Kathy Griffin announced on Monday that she was diagnosed with lung cancer, and would be having surgery the same day. Now, representatives for the comedian have provided an update on her condition. According to Variety, one of Griffin's reps has confirmed that the former Suddenly Susan actress is out of surgery and recovering. The operation is said to have gone well, and Griffin is getting some rest.
Just hours ahead of her surgery, Griffin took to social media to shared the news with her fans and followers. "I've got to tell you guys something. I have cancer. I'm about to go into surgery to have half of my left lung removed. Yes, I have lung cancer even though I've never smoked!" she wrote in a post shared to both her Twitter and Instagram accounts on Monday. "The doctors are very optimistic as it is stage one and contained to my left lung. Hopefully no chemo or radiation after this and I should have normal function with my breathing."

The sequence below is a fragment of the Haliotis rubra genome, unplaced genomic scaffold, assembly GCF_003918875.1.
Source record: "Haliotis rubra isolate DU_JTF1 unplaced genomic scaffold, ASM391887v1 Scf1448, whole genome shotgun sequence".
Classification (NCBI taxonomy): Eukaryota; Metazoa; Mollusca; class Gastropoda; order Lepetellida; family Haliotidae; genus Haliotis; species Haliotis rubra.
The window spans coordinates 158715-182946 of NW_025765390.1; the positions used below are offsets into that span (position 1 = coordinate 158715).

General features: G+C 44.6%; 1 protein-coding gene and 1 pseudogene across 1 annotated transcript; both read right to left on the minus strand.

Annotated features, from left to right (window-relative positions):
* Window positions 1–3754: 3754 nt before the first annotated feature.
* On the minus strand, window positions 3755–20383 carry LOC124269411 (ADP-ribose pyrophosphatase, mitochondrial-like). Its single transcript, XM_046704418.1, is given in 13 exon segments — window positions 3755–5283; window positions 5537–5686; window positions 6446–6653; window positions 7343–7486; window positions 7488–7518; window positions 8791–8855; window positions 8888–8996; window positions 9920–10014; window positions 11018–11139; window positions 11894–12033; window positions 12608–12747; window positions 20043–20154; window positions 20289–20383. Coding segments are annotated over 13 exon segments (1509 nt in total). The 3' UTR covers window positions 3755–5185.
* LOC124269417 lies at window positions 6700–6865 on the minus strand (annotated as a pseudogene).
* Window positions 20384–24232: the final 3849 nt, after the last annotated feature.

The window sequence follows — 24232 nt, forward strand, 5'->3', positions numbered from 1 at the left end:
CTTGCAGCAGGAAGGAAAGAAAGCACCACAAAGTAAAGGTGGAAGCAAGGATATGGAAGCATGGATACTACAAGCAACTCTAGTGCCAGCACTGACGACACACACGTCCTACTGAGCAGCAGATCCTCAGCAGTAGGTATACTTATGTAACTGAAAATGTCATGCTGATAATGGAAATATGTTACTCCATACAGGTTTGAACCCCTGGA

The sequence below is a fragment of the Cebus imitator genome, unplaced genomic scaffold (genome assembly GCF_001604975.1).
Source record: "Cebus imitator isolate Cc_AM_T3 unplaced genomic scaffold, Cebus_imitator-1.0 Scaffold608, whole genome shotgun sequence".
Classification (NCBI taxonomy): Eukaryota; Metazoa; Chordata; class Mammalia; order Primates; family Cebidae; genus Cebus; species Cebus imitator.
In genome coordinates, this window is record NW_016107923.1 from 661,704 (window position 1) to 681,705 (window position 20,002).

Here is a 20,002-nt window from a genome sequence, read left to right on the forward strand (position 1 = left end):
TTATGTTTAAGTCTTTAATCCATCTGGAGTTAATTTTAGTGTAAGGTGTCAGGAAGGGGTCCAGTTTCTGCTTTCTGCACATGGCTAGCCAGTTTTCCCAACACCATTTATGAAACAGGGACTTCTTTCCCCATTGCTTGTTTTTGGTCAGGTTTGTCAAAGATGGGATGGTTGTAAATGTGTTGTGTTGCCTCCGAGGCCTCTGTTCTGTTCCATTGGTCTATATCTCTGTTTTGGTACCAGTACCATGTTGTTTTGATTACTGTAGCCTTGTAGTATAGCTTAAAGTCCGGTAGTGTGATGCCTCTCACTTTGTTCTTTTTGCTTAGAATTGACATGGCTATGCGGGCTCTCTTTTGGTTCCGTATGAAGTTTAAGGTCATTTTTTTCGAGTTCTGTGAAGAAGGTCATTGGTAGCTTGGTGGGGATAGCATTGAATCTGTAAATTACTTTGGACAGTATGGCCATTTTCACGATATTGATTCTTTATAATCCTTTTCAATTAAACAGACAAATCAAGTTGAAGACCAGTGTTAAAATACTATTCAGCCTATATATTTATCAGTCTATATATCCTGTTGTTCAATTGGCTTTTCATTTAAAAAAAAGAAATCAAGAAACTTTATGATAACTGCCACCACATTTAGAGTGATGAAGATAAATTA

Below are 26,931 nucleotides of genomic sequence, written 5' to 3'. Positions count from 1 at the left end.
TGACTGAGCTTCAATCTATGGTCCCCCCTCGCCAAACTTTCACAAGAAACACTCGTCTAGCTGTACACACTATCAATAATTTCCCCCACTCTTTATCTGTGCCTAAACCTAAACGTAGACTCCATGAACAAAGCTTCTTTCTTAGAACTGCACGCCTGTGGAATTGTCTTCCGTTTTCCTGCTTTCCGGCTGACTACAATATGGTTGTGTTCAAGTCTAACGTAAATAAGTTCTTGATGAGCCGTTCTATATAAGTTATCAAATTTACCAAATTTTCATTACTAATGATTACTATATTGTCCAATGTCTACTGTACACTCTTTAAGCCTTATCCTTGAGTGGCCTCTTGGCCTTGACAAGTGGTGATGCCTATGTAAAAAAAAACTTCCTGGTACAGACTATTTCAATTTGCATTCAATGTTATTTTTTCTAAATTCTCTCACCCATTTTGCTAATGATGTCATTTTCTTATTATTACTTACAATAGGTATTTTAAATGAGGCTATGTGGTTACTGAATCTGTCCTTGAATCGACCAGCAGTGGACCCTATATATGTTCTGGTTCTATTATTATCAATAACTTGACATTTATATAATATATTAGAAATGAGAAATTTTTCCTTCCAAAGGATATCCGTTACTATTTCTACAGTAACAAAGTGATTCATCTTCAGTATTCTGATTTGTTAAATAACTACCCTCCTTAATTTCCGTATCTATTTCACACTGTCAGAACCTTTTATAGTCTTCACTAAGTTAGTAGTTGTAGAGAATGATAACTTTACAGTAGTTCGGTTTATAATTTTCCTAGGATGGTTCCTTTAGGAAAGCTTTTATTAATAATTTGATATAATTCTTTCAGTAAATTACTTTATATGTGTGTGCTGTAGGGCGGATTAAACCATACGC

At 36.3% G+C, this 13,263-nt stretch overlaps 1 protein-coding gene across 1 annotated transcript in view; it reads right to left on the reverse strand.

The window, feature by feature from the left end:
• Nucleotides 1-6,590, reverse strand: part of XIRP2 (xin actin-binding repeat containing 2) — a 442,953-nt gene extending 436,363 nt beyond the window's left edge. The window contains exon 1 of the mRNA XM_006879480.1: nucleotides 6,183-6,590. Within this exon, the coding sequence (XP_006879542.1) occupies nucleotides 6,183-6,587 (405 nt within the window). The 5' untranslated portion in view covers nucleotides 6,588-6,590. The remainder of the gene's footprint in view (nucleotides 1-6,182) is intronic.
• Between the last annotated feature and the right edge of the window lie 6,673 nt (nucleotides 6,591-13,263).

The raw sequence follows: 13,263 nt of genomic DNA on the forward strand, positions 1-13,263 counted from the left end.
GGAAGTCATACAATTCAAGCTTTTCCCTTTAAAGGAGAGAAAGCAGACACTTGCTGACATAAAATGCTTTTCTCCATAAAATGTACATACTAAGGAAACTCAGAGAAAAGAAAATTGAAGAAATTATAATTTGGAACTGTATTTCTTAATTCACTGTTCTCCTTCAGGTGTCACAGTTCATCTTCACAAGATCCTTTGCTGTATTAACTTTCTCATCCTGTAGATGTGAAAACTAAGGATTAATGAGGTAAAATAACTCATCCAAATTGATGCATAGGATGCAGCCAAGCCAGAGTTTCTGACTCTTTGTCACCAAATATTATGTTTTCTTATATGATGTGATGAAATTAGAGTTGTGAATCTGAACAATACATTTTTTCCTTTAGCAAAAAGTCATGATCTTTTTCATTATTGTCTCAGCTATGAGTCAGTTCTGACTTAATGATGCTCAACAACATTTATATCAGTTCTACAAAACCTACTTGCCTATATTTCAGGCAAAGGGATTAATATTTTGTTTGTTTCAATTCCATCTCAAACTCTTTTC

Griffin continued, "I should be up and running around as usual in a month or less. It's been a helluva four years, trying to get back to work, making you guys laugh and entertaining you, but I'm gonna be just fine." She then added, "Of course I am fully vaccinated for Covid. The consequences for being unvaccinated would have been even more serious."
Concluding her statement, Griffin encouraged her fans to "please stay up to date on your medical checkups. It'll save your life." She then signed the statement, "XXOO, KG."
Griffin has since been receiving an overwhelming outpouring of support from fans and celebrity friends, many of whom have taken to social media to express send their love to the Grammy-winning comedian. "You're a fighter. Cancer doesn't have a chance!" exclaimed fellow comedian Sarah Silverman in a tweet.
"My heart is with you, friend. This is tough but you are tougher. All my support and love are with you," actress Amber Heard tweeted to Griffin. "Sending you all good thoughts Kathy. I've been there and it's scary," added Ben Stiller, who worked with Griffin on the 1996 dark comedy The Cable Guy. "Early detection is so important, and sharing this saves lives. You're going to be stronger for this."